The rubber granulate used in artificial turf can easily spread to surrounding areas, which presents a significant risk to the environment. Now researchers are advising on how to reduce the spread.
There are approximately 1,750 artificial turf soccer fields in Norway. Every year, several tons of synthetic rubber granules are spread from these fields into the surrounding environment. The granulate helps to cushion the base layer of the field and provides better control of the ball. It is great for the players but bad for the environment.
NIBIO researchers have mapped the amounts of rubber granulate in the soil around three artificial turf fields in eastern Norway, finding significant levels of accumulation.
“In Hosle we found just under 8 kg of rubber granulate in one square meter at a depth of 0–4 cm and almost 4 kg at 4–8 cm. This was found in the woods 15 metres from the fence around the field,” says Claire Coutris, researcher at NIBIO and one of the report’s authors.
Around the field at Føyka, the researchers found 17 kg at a depth of 0–6 cm.
Coutris says that analysts working on the Vannområdet Indre Oslofjord Vest project have calculated how much granulate goes astray from 26 fields in eastern Norway.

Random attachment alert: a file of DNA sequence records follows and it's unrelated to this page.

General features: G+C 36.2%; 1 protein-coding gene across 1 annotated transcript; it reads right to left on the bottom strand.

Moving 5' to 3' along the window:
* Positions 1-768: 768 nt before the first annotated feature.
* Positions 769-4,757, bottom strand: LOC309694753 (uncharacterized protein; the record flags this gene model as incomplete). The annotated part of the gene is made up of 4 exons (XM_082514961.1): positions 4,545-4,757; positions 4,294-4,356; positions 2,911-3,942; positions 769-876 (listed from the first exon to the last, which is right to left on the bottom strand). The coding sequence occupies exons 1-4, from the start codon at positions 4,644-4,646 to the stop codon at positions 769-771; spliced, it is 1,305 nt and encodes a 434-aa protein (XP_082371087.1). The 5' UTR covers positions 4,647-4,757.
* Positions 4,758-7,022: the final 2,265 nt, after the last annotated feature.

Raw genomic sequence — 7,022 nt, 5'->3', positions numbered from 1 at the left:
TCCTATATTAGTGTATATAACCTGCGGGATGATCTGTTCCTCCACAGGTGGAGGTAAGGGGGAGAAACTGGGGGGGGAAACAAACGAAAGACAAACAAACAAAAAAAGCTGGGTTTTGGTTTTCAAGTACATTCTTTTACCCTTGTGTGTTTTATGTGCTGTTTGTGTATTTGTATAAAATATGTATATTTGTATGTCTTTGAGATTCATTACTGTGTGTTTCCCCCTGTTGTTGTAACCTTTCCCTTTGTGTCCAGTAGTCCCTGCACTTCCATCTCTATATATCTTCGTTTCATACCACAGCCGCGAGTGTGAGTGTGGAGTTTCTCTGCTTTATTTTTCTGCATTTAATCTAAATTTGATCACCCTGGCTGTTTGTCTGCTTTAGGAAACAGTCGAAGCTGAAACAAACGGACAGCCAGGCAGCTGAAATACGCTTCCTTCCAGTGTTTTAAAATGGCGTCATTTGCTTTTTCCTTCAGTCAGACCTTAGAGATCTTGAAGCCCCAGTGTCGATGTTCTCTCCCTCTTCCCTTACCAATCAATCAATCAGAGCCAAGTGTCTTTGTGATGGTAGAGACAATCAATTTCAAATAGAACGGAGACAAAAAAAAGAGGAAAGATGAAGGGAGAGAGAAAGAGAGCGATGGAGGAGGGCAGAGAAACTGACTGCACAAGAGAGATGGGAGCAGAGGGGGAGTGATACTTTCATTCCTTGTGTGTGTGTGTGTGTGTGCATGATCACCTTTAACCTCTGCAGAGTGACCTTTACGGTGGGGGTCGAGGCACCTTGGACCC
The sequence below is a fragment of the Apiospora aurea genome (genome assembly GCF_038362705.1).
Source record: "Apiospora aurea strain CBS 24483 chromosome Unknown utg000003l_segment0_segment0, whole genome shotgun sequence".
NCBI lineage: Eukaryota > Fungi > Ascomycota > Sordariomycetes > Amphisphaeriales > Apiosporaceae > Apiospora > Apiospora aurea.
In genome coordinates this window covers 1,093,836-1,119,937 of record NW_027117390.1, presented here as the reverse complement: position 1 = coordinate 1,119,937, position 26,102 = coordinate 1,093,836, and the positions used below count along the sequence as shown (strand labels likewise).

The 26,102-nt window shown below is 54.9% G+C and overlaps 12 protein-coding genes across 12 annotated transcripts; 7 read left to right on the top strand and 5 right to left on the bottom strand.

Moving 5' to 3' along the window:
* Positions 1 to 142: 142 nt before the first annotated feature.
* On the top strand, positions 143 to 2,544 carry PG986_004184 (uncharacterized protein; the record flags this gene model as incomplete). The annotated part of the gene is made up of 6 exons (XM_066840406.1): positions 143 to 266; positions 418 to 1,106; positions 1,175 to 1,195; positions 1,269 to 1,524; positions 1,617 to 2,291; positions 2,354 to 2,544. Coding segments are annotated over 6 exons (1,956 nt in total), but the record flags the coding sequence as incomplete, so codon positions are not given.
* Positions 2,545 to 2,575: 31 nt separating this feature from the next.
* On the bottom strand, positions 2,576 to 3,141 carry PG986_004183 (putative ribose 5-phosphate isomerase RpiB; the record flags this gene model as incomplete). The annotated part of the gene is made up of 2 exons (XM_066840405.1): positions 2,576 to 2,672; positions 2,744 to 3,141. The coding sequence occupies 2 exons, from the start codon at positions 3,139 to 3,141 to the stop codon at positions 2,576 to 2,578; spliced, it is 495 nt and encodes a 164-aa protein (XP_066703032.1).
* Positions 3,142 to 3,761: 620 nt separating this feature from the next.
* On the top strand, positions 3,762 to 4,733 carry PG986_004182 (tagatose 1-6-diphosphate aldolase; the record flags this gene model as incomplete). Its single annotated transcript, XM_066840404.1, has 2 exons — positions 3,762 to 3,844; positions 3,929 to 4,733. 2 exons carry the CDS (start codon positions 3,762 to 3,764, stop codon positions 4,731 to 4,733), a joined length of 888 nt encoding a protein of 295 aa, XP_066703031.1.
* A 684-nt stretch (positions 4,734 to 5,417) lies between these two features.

Between 15 and 50 percent of stray rubber granulate ends up in wastewater and wastewater treatment, or goes into general waste. A staggering 40 percent accumulates in the environment. This is equivalent to over 100 metric tons per year—and that’s just from the 26 artificial turf fields in Vannområdet Indre Oslofjord Vest.
There are a number of measures that can be implemented to reduce the spread of rubber granulate. A simple step would be for players to clean their shoes and clothes before leaving the field. It is also important to establish solutions for collecting the granules around the fields, so that they don’t end up in drains. During the winter, the use of snowblowers should be avoided. New methods of cleaning and recycling the rubber granulate are also being tested.
In recent years awareness of the rubber granulate problem has been growing. The Football Association of Norway is now actively working to limit the spread of granulate from fields, and the Norwegian Environment Agency will introduce new regulations on it in 2019. Alternatives to rubber granulate, which is currently produced by grinding up car tires, are also being developed.